William Morrow, an imprint of HarperCollins Publishers, 2006
We go back to Green Town in this book, the sequel to Dandelion Wine, and even though more than 50 years have passed for the world, it is remains the same summer for Doug and Tom Spalding.
• Douglas ‘Doug’ Spalding, thirteen year old boy who shoots a cap pistol at an old man, whereby the old man suddenly drops dead;
• Tom Spalding, Doug’s younger brother, and his cohort
• Mr. Calvin C. Quartermain, a town elder who witnesses the “assassination” and in an effort to get the “assassin” (Doug) he jumps off the porch running and promptly breaks his leg on Doug’s bike. After all that he declares was on the boys who did his friend in.
• Grandpa, to Doug and Tom; Grandpa is Doug’s conscious, reminding him gently of what is right and what is wrong.
• The Grand Army, Doug’s friends: Charlie, Bo, Willie, Pete, Sam, Henry, and Ralph.
• Mr. Bleak, friend and conscious to Mr. Quartermain, reminding him of what it was to be young once.
It is October as the book opens but summer refuses to leave. The continued warmth inspires warfare between the young boys and an old man of Green Town. In this close of summer, an old man comes to terms with his age and says goodbye to passion, while a young man’s passion awakens with an electrifying first kiss.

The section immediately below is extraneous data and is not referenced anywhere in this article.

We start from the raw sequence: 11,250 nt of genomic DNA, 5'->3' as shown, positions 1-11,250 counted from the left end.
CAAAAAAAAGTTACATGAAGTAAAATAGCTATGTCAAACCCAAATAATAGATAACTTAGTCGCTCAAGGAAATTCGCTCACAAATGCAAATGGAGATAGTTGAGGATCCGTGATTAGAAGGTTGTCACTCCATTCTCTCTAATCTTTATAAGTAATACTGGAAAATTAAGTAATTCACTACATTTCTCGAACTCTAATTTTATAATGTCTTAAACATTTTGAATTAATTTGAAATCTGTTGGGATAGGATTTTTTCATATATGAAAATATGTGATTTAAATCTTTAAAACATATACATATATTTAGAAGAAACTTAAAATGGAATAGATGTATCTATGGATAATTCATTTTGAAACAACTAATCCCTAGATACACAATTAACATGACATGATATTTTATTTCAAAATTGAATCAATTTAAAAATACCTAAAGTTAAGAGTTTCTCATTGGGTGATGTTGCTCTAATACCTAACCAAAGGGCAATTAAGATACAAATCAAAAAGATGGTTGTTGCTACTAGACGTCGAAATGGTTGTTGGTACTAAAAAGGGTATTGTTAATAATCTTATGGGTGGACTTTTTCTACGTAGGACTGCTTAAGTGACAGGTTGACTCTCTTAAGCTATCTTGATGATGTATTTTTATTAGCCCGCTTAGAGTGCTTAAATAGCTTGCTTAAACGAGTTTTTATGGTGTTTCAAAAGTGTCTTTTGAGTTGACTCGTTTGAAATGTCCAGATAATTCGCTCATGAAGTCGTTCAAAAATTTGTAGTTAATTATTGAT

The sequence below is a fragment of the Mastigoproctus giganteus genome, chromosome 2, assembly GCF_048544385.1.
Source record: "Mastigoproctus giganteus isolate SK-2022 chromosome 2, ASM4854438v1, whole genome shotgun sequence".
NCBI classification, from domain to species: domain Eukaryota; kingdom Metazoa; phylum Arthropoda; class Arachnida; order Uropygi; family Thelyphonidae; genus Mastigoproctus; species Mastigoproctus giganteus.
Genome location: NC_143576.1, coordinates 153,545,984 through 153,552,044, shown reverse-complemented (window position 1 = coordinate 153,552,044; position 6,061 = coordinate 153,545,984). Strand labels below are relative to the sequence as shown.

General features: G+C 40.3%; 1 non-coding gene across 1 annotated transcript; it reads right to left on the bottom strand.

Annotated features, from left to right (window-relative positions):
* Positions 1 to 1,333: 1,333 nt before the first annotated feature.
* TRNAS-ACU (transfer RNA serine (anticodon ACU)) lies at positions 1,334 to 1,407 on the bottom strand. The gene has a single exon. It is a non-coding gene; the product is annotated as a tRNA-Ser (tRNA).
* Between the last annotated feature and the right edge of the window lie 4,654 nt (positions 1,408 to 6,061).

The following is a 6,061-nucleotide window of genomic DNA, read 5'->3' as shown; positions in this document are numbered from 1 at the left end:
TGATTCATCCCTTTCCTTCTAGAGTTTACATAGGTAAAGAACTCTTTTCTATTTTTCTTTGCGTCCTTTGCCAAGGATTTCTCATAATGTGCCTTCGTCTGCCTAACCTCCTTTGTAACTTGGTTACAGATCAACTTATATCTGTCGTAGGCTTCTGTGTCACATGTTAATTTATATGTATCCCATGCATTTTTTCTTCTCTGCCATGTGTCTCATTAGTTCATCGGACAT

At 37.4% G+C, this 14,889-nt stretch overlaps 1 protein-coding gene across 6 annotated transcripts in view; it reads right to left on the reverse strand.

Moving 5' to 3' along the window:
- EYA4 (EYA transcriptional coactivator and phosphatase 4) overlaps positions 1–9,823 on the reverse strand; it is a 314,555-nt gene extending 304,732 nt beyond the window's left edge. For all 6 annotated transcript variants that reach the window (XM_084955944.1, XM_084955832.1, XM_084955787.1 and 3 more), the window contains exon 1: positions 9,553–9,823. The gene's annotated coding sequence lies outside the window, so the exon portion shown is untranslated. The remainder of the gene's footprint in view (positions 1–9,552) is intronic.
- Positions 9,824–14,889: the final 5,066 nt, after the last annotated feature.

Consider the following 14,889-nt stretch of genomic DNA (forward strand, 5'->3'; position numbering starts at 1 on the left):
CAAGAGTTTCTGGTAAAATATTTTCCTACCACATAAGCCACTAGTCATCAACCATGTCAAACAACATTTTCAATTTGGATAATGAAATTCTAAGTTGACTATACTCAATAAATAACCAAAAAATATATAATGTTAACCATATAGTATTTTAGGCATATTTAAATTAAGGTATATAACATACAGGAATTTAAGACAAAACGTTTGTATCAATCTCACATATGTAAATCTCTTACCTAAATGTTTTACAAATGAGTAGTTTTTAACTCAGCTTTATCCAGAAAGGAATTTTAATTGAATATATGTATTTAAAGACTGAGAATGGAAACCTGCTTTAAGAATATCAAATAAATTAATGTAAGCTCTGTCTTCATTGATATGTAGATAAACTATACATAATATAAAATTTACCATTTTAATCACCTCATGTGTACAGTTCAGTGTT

In his afterward, Ray Bradbury writes that this book was 50 years in the making and having read both Dandelion Wine and this book fairly close together I can see a difference in his writing. The beautiful lyric prose is still present but in the older book there is more urgency, more earnestness than in the later book. Dandelion Wine takes your breath away with its sense of youth and fleeting time, whereas in Farewell Summer, the pace is slower and more serious. There are references made to the Civil War (even the sections are named after some of the battles) and if you’re not familiar with that war (I’m not) then the inferences are lost. Also, the plot line is not readily available. It took me several chapters to figure out what was going on and that underlying confusion remained throughout the book. Whether that was by design or by the author’s age/maturity of writing or some other unknown factor to me I don’t know. The upshot of it is I didn’t love this book as much as some of his other books. Regardless, I still give it a higher rating!
Rating: 4 out of 5 paws for Mr. Bradbury’s magical prose
We read this book as a part of the Summer Reading Challenge, 2015; category: Read an Award Winner. This book won the National Book Award for Distinguished Contribution to American Letters.